Washington (CNN) - Sarah Palin issued a warning to Mitt Romney Saturday, calling on the former Massachusetts governor to do a better job explaining his record to conservatives or risk dampening voter turnout in November if he wins the Republican presidential nomination.
In an interview with CNN and The New York Times before her speech to the Conservative Political Action Conference in Washington, Palin said she was confused by Romney’s declaration here on Friday that he was a “severely conservative Republican.”
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“I wasn’t quite sure what the word 'severely' meant,” Palin said.
She said Romney and his two main rivals - Rick Santorum and Newt Gingrich - should be given time to explain the flaws in their record until the Republican National Convention in August, when she said the nomination fight could ultimately be decided.
But Romney may have the hardest sale to make, she said, asking him to explain his “shifts in ideology” since he left the Massachusetts governorship.
“You have to have the tea party patriots enthused and energized in order to win this nomination, and more importantly in order to defeat Barack Obama,” Palin argued.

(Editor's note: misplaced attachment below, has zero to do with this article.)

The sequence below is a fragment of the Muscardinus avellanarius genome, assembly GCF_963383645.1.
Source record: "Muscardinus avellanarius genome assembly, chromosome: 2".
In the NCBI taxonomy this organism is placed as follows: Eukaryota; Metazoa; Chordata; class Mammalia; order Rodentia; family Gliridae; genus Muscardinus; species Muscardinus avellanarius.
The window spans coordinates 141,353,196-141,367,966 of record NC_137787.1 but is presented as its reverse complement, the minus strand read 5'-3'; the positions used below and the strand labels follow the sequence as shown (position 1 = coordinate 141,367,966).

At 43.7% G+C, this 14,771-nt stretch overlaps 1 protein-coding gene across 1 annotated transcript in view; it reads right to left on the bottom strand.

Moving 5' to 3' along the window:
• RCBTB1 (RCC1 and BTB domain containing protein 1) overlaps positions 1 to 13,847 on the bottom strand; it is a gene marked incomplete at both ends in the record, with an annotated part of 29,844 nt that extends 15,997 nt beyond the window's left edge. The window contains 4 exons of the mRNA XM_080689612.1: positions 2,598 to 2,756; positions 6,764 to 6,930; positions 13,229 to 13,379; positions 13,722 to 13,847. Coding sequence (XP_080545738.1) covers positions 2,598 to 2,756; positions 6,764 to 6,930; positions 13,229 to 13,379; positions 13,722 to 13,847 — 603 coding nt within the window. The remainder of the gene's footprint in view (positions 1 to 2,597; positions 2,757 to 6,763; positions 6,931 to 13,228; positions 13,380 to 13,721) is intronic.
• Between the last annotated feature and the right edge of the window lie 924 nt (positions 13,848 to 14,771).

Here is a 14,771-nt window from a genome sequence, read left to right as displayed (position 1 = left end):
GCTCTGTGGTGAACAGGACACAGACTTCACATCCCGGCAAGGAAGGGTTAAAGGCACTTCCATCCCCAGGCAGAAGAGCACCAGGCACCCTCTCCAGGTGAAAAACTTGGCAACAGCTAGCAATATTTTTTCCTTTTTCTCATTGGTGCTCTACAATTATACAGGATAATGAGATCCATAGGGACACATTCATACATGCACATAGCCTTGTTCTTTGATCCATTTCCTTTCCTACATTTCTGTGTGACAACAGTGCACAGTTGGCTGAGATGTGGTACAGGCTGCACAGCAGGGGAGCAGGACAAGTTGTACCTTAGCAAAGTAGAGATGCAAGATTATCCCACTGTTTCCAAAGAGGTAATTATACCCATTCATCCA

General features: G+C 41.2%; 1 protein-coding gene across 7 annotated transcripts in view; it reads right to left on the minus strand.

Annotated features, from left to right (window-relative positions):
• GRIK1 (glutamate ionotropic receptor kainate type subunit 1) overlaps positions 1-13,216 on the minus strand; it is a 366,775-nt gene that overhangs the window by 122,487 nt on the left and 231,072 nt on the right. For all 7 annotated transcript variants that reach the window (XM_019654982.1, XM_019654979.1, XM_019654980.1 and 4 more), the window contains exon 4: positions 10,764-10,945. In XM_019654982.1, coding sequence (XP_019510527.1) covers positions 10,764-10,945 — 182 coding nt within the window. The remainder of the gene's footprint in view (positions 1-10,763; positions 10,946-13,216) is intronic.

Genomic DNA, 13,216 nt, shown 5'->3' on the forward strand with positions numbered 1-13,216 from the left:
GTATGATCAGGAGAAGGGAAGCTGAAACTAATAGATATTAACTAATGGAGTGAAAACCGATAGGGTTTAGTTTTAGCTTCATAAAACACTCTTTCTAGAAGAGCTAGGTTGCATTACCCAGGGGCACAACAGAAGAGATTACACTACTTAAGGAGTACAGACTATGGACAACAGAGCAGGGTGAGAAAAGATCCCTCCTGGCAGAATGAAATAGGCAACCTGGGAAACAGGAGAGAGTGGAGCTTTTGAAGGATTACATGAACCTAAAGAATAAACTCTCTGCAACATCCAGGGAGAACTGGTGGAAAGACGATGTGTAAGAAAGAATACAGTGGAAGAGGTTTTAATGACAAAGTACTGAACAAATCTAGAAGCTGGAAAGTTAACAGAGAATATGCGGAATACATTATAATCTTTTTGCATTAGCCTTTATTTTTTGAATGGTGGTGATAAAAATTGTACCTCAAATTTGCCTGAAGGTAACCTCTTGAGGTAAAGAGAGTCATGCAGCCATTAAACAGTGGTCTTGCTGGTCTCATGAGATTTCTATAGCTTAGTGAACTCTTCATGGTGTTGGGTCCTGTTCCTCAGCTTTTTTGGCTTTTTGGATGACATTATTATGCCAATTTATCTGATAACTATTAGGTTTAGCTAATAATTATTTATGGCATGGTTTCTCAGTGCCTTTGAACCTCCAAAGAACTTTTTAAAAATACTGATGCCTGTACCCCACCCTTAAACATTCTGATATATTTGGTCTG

If conservatives are “dismissed and they are marginalized” by the Republican establishment, “they are going to be much less enthused and much less willing to put it all on the line for the GOP candidate in the general election.”
“We can’t afford to have low voter turnout in the general election, and that is all the more reason for Romney to really start connecting more with conservatives,” she said.
Though she has spoken warmly about both Gingrich and Santorum, she said she was still making up her mind about which candidate to support.
Her Fox News contract does not prohibit her from weighing in on the presidential race, she said.
Palin said she would not encourage any of the candidates to drop out of the race, saying it’s “not yet” time for Gingrich to step aside and allow Santorum to rally the conservative vote.
She also welcomed the possibility of a brokered convention in Tampa.
“I don’t think that it would be a negative for the party, a brokered convention,” she said. “And people who start screaming that a brokered convention is the worst thing for the GOP, they have an agenda. They have their own personal or political reasons for their own candidate, who they would like to see protected away from a brokered convention. That’s part of the competition, that’s part of the process. And it may happen.”